Whitworth's company merged with the W.G. Armstrong & Mitchell Company to become Armstrong Whitworth in 1897.

Said Pasha (1830-1896) was an Ottoman military engineer schoolteacher, politician, and Naval Minister. He was nicknamed "Englishman" because he studied higher education in England/Scotland knew English very well and was politically close to England. He was instrumental in Britain's occupation of Cyprus (The Cyprus Convention of 4 June 1878) and later, under British pressure, a new peace conference was convened in Berlin and the Berlin Treaty was signed, as the Treaty of San Stefano on March 3, 1878, after the 1877-78 Russo-Turkish War.

The Whitworth Rifle:

The Whitworth rifle was designed by Sir Joseph Whitworth, a prominent British engineer and entrepreneur. Whitworth had experimented with cannons using polygonal rifling instead of traditional rifled barrels, which was patented in 1854. The hexagonal polygonal rifling meant that the projectile did not have to bite into grooves as was done with conventional rifling. In 1856, that concept was demonstrated in a series of experiments using brass howitzers.

Whitworth believed that the same type of system could be used to create a more accurate rifle to replace the Pattern 1853 Enfield, which had shown some weaknesses during the recent Crimean War. Trials were held in 1857 to compare Whitworth's design against the Enfield. The Whitworth rifle outperformed the Enfield at a rate of about three to one in the trials, which tested the accuracy and range of both weapons. Notably, the Whitworth rifle was able to hit the target at a range of 2,000 yards (1,800 m), whereas the Enfield was only able to hit the same target at a range of 1,400 yards (1,300 m).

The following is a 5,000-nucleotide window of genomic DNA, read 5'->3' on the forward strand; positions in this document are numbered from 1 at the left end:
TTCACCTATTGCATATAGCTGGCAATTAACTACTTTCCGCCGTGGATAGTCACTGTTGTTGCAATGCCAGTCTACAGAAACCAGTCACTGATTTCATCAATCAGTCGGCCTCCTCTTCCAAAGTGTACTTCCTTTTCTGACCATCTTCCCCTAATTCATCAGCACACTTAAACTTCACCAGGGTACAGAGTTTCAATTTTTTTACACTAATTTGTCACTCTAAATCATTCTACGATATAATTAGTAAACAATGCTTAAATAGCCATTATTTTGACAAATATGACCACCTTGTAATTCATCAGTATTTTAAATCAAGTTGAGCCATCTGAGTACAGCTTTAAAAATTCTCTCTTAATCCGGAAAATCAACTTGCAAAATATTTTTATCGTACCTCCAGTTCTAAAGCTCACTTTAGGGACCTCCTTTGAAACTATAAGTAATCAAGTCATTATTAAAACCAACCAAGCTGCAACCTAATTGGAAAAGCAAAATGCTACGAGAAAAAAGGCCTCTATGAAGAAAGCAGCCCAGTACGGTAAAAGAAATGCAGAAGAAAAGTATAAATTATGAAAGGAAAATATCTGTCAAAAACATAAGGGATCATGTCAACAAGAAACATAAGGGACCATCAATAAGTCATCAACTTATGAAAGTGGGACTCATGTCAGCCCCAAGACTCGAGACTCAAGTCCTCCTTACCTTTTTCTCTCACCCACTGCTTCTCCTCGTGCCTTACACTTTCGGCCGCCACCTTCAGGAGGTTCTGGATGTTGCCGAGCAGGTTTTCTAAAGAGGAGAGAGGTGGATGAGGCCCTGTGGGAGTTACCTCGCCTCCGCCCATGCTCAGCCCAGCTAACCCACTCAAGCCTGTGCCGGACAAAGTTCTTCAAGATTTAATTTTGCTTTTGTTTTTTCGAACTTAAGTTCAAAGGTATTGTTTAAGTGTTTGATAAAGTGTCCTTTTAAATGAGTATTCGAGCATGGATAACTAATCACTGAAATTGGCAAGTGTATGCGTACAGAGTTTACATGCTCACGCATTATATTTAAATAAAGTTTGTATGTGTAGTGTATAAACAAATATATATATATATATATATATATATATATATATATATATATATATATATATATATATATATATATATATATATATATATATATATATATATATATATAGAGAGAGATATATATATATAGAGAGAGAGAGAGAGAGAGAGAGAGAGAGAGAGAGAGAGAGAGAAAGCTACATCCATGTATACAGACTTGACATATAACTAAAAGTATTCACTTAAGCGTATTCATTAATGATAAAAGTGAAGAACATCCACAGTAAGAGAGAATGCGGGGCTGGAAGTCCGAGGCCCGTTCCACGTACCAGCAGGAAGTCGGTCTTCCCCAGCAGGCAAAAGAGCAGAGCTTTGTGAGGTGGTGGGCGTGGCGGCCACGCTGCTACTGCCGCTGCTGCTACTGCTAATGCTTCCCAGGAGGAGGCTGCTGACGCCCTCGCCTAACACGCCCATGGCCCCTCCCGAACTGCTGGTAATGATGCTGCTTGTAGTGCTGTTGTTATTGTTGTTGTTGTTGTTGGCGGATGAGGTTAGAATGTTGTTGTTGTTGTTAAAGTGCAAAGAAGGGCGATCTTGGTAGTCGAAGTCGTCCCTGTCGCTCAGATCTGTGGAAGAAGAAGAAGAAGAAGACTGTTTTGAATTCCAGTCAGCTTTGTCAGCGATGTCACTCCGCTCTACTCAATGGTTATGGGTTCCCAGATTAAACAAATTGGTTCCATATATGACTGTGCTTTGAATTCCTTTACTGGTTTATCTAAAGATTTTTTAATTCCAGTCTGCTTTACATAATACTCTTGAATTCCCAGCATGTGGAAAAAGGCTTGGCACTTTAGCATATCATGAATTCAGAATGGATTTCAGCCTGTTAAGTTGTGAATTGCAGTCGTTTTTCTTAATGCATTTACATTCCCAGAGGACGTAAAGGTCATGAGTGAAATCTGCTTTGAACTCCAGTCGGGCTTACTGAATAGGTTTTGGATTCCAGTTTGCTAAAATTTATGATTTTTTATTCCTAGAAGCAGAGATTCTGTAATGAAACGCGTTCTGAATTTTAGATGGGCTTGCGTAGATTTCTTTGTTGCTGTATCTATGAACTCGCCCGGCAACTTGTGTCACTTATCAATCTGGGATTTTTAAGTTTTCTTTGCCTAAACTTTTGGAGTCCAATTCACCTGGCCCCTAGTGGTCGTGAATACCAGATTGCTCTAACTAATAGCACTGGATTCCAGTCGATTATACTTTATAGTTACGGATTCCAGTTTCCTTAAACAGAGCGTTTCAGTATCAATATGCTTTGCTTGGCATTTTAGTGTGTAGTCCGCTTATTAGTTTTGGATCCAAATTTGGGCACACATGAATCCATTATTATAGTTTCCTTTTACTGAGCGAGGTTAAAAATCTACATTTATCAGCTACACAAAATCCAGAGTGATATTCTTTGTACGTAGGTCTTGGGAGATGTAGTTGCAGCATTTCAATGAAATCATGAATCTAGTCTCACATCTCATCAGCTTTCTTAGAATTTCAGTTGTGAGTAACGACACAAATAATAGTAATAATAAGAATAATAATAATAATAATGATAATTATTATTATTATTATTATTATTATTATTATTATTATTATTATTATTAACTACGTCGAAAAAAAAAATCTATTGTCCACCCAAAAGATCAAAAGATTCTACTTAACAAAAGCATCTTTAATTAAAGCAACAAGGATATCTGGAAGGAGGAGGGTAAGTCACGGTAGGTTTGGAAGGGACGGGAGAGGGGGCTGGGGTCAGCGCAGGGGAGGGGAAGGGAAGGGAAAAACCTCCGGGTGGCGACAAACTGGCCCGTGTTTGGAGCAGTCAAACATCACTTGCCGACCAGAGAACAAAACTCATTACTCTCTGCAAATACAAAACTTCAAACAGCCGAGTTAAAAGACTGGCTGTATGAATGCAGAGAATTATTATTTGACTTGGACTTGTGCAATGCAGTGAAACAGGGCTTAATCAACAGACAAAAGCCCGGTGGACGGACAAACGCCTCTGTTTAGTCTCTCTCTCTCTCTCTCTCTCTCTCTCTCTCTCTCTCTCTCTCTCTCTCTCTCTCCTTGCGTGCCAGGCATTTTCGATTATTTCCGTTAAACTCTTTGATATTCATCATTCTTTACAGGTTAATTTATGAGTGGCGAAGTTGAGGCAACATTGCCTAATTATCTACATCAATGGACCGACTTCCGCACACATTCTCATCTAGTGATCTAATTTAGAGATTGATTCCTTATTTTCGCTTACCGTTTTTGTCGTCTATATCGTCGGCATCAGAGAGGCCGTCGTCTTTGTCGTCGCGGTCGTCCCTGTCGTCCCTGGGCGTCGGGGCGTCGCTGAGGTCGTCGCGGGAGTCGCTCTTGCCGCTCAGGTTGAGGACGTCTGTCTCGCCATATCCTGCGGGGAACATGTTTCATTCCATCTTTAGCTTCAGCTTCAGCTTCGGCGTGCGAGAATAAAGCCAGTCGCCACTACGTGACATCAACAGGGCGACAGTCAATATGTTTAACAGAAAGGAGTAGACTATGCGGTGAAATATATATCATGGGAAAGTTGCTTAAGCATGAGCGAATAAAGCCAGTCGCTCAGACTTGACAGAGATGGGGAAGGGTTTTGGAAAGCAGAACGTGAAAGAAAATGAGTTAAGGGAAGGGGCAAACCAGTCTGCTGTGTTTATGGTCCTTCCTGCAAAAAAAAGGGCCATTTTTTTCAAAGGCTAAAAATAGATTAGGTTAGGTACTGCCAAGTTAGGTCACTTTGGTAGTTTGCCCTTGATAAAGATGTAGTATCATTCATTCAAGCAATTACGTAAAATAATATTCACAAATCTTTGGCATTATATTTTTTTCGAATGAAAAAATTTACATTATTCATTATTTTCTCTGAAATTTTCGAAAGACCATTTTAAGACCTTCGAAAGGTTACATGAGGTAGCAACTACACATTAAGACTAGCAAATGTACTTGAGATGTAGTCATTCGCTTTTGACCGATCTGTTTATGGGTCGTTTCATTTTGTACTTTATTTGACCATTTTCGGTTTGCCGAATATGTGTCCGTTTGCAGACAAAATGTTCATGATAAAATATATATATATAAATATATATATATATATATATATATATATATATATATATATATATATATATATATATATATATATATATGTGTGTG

While the trials were generally a success for the Whitworth rifle, the British government ultimately rejected the design because the Whitworth's barrel was much more prone to fouling than the Enfield, and the Whitworth rifle also cost approximately four times as much to manufacture. The Whitworth Rifle Company was able to sell the weapon to the French and Ottoman armies, and the Confederacy during the American Civil War. (Wikipedia).

Overall, this small collection of autographed material written by a famous British engineer sent to Said Pasha provides invaluable insight into the weapon industry in Britain in the 19th century and Ottoman–British relations. By online research, all kinds of autograph materials by Whitworth seem to be extremely rare in the market and auction records.

Provenance: Ali Çubuk (?-2020) Collection, including mostly rare books, manuscripts, maps, and portolans, in the navigation category. Collector’s wife is the great-grandchild of (Eginli) Said Pasha.